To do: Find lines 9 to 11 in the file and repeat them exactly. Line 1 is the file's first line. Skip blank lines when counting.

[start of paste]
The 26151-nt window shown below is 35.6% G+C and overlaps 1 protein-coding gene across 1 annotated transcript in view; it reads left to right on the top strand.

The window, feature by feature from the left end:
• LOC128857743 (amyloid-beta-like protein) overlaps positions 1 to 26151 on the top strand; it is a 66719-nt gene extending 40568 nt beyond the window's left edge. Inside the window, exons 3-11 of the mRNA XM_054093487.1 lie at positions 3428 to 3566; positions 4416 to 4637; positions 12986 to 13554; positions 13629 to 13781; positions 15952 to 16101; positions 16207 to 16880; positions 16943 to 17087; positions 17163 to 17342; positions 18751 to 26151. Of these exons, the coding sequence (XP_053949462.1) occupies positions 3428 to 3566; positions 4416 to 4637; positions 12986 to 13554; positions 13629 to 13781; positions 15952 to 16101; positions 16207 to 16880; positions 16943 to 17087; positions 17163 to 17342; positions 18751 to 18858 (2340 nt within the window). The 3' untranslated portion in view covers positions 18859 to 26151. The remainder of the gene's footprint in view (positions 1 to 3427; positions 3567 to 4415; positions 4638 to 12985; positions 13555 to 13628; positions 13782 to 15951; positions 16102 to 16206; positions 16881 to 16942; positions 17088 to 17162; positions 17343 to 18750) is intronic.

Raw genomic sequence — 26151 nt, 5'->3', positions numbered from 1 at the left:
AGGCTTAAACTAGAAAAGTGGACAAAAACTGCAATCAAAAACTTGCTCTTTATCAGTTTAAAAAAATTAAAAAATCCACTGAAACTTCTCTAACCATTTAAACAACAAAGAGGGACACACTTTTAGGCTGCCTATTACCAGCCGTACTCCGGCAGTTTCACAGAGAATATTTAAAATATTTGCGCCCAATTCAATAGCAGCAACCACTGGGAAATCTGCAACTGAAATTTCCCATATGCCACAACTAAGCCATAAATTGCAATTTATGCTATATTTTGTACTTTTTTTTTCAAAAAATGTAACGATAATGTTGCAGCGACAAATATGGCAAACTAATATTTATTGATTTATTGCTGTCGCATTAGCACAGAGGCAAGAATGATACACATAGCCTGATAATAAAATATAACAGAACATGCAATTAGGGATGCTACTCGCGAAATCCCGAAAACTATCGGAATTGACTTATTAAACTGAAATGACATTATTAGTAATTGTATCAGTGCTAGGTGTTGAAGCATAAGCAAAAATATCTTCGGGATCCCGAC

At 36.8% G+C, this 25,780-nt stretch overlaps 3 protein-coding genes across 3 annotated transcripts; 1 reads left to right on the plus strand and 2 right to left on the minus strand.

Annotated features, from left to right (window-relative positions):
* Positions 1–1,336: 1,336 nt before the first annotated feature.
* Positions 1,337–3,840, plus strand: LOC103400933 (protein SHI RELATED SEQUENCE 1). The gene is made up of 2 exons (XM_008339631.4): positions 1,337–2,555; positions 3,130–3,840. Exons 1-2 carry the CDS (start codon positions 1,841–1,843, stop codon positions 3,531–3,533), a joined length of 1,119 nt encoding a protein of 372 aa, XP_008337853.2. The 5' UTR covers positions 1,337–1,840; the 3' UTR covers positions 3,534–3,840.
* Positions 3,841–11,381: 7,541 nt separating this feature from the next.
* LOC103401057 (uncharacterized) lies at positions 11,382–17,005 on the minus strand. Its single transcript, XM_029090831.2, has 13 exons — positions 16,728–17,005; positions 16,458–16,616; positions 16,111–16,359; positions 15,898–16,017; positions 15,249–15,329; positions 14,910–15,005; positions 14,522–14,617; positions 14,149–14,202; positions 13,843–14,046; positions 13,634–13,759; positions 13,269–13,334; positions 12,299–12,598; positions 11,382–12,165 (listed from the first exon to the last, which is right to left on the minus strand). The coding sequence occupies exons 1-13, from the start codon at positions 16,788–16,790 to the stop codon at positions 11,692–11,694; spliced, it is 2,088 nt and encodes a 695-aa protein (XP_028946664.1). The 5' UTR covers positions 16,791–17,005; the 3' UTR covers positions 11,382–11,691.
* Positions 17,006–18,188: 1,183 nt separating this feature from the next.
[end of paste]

* Positions 1,337–3,840, plus strand: LOC103400933 (protein SHI RELATED SEQUENCE 1). The gene is made up of 2 exons (XM_008339631.4): positions 1,337–2,555; positions 3,130–3,840. Exons 1-2 carry the CDS (start codon positions 1,841–1,843, stop codon positions 3,531–3,533), a joined length of 1,119 nt encoding a protein of 372 aa, XP_008337853.2. The 5' UTR covers positions 1,337–1,840; the 3' UTR covers positions 3,534–3,840.
* Positions 3,841–11,381: 7,541 nt separating this feature from the next.
* LOC103401057 (uncharacterized) lies at positions 11,382–17,005 on the minus strand. Its single transcript, XM_029090831.2, has 13 exons — positions 16,728–17,005; positions 16,458–16,616; positions 16,111–16,359; positions 15,898–16,017; positions 15,249–15,329; positions 14,910–15,005; positions 14,522–14,617; positions 14,149–14,202; positions 13,843–14,046; positions 13,634–13,759; positions 13,269–13,334; positions 12,299–12,598; positions 11,382–12,165 (listed from the first exon to the last, which is right to left on the minus strand). The coding sequence occupies exons 1-13, from the start codon at positions 16,788–16,790 to the stop codon at positions 11,692–11,694; spliced, it is 2,088 nt and encodes a 695-aa protein (XP_028946664.1). The 5' UTR covers positions 16,791–17,005; the 3' UTR covers positions 11,382–11,691.